British scientists may soon be able to develop a pill to ease or wipe away the stress of painful memories, according to a study published Tuesday.

By examining the nerve cells in the brain that are responsible for learning and remembering -- known as "mushroom spines" -- researchers from the University of Leicester , in central England, discovered that it was possible to alter what is remembered.

They identified a particular protein called lipocalin-2 that the brain produces in response to stress. In tests on mice, those genetically engineered without this protein were found to be less "outgoing" and preferred to "hide in the dark."

Robert Pawlak, from the university, said the production of the protein by the brain may help people cope with various adverse life events by reducing the number of "mushroom spines."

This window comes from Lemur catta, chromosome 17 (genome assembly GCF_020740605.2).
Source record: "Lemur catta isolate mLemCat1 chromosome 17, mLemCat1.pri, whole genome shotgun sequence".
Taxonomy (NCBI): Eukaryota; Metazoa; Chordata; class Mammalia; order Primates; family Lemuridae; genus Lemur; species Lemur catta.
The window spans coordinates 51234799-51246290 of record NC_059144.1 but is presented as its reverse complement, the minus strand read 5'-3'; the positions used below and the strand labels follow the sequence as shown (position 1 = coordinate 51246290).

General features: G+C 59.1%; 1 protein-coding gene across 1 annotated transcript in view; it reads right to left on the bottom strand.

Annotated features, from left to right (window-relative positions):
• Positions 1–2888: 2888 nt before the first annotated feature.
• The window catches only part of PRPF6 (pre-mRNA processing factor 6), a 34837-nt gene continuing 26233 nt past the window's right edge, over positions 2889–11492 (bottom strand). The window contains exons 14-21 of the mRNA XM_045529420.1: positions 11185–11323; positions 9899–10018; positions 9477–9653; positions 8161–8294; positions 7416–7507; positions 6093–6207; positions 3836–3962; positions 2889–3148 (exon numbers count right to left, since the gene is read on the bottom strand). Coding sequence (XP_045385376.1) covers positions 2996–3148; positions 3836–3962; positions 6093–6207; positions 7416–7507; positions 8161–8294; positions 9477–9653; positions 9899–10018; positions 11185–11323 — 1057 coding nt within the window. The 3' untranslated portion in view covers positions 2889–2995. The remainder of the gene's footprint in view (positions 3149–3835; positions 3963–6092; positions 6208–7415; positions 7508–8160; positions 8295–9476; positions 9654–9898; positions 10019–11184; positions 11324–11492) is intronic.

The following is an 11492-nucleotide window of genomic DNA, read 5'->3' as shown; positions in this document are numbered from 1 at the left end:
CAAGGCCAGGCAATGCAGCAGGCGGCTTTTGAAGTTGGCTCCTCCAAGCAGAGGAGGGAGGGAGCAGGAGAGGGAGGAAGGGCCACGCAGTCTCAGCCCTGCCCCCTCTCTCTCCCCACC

"We have identified a protein that the brain produces in response to stress in order to reduce the number of mushroom spines and therefore reduce future anxiety associated with stressful events," he said. "This protein, lipocalin-2, is normally not produced, but its fabrication dramatically increases in response to stress in the hippocampus."

The scientists now plan to see whether a drug that boosts lipocalin-2 in the brain may help ease painful memories and treat stress-related psychological conditions such as anxiety disorders and depression.

"Identification of lipocalin-2 as a new player the brain uses to help us cope with stress is an important step forward," Pawlak added. "We are getting closer to deciphering molecular mechanisms of stress that, if not functioning properly, may lead to stress-related psychiatric diseases."

The finds were published in the journal Proceedings of the National Academy of Sciences.

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